Libya

Detainees tortured and denied medical care

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MSF suspends work in Misrata detention centres

TRIPOLI/LONDON, 26 JANUARY 2012 – Detainees in the Libyan city of Misrata are being tortured and denied urgent medical care, leading the international medical humanitarian organisation Medecins Sans Frontieres MSF (Doctors Without Borders) to suspend its operations in detention centres in Misrata, MSF announced today.

MSF teams began working in Misrata’s detention centres in August 2011 to treat war-wounded detainees. Since then, MSF doctors have been increasingly confronted with patients who have suffered injuries caused by torture during interrogation sessions. The interrogations were held outside the detention centres. In total, MSF has treated 115 people with torture-related wounds and reported all the cases to the relevant authorities in Misrata. Since January, several of the patients who were returned to interrogation centres have been tortured again.

“Some officials have sought to exploit and obstruct MSF’s medical work,” says MSF General Director Christopher Stokes. “Patients were brought to us for medical care between interrogation sessions, so that they would be fit for further interrogation. This is unacceptable. Our role is to provide medical care to war casualties and sick detainees, not to repeatedly treat the same patients between torture sessions.”

MSF medical teams were also asked to treat patients inside the interrogation centres, which was categorically refused by the organisation.

The most alarming case occurred on 3 January 2012 when MSF doctors treated a group of 14 detainees returning from an interrogation centre located outside the detention facilities. Despite previous MSF demands for an immediate end to torture, nine of the 14 detainees suffered numerous injuries and displayed obvious signs of having been tortured.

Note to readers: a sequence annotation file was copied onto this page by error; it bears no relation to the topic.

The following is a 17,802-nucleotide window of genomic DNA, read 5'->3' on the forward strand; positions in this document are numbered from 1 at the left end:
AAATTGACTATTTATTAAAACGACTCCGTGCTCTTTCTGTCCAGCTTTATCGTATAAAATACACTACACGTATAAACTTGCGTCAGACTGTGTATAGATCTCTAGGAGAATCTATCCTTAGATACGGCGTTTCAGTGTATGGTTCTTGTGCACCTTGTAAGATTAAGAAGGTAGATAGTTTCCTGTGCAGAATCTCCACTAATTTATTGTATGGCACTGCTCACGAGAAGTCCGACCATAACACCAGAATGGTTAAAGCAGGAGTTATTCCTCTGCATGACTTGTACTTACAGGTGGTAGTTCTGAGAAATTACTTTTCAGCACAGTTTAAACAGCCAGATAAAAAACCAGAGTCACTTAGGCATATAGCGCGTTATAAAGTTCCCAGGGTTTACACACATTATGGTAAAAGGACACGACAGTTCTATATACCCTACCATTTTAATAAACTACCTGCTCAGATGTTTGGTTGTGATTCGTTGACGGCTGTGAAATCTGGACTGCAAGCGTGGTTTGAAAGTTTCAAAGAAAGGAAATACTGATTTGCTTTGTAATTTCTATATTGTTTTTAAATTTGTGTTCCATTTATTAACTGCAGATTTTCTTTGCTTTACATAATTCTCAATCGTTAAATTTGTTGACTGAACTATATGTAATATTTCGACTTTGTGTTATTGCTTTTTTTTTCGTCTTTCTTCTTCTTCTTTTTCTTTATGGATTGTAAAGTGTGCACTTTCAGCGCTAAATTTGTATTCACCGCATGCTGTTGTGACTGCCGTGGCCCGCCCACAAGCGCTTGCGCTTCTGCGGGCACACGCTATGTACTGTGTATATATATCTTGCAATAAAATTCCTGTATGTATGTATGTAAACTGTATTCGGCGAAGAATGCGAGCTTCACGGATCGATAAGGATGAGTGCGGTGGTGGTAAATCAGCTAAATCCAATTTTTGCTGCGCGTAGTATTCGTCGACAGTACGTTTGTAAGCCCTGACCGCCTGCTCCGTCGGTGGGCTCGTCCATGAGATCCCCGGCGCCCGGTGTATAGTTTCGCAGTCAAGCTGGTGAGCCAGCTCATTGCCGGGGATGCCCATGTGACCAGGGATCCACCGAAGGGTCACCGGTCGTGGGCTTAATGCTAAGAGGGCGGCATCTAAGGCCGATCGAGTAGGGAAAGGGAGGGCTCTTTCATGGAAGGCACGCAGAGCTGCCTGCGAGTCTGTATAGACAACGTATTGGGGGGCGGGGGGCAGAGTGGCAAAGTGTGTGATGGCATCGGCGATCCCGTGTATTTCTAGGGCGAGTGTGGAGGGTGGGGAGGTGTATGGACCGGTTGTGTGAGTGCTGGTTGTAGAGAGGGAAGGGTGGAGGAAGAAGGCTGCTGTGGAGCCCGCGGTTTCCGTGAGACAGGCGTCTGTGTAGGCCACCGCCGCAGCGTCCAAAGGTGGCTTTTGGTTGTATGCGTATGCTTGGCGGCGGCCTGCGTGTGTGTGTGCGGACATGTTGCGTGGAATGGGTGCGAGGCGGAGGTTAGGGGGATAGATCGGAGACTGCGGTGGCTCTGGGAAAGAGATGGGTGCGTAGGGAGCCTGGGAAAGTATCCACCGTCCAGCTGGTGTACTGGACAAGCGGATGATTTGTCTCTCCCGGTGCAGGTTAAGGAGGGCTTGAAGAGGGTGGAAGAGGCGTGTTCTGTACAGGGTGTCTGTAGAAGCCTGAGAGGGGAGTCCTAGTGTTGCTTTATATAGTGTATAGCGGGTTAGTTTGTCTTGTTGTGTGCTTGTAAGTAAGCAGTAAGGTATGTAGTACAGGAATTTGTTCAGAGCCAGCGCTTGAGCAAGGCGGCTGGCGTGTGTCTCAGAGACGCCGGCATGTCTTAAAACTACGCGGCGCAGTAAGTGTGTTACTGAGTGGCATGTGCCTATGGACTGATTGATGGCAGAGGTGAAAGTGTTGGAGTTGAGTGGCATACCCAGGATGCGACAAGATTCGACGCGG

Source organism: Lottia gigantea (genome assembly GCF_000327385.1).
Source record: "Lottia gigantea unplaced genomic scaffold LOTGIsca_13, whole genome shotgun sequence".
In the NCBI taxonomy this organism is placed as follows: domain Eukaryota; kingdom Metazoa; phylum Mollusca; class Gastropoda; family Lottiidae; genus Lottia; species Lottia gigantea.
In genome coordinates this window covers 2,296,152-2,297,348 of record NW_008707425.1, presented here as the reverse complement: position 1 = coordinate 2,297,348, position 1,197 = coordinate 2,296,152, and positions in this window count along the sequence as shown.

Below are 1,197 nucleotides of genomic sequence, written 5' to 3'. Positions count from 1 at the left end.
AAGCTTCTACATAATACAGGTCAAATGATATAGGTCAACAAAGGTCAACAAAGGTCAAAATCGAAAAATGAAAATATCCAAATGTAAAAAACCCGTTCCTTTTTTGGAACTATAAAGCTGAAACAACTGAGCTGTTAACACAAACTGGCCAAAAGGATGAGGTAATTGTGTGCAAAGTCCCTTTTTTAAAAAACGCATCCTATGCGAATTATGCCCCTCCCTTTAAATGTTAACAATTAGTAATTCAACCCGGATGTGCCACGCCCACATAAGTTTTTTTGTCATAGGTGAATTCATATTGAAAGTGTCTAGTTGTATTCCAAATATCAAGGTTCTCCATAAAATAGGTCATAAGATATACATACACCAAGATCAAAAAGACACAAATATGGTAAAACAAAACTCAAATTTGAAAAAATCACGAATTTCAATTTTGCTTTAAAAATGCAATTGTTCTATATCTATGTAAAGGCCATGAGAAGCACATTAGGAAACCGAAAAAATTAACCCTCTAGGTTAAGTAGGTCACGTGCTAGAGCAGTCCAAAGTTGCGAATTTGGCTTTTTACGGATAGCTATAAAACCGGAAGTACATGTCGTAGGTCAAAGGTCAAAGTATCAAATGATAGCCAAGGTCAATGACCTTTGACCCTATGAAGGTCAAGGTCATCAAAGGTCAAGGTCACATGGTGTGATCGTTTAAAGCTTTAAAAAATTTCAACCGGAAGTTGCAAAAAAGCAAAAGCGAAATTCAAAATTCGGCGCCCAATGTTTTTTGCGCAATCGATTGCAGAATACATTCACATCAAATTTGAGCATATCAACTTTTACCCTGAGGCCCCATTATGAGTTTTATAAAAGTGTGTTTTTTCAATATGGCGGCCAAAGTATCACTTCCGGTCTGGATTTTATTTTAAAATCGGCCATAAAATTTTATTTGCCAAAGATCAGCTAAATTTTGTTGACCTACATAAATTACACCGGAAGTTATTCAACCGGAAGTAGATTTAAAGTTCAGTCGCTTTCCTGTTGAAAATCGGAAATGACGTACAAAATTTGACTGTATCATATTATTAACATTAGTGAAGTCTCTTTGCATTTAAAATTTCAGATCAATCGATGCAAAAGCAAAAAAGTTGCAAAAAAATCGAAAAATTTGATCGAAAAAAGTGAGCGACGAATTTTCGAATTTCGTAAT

The MSF team informed the National Army Security Service – the agency responsible for interrogations – that a number of patients needed to be transferred to hospitals for urgent and specialised care. All but one of the detainees were again deprived of essential medical care and were subjected to renewed interrogations and torture outside the detention centres.

After meeting with various authorities, MSF sent an official letter on 9 January 2012 to the Misrata Military Council, the Misrata Security Committee, the National Army Security Service and the Misrata Local Civil Council, again demanding an immediate stop to any form of ill treatment of detainees.

“No concrete action has been taken,” says Stokes. “Instead, our team received four new torture cases. We have therefore come to the decision to suspend our medical activities in the detention centres.”

MSF has been working in Misrata since April 2011, in the midst of the Libyan conflict. Since August 2011, MSF has worked in Misrata’s detention centres, treating war-wounded, performing surgeries, and providing orthopaedic follow-up care to people who had suffered bone fractures. MSF medical teams have carried out 2,600 consultations, including 311 for violent trauma.

MSF will continue its mental health support activities in schools and health facilities in Misrata, in addition to its assistance to 3,000 African migrants, refugees and internally displaced people in and around Tripoli.

MSF is an international humanitarian medical organisation which has worked in Libya since 25 February 2011. To ensure the independence of its medical work, MSF relies solely on private donations to finance its activities in Libya and does not accept any funding from governments, donor agencies, or military or political groups.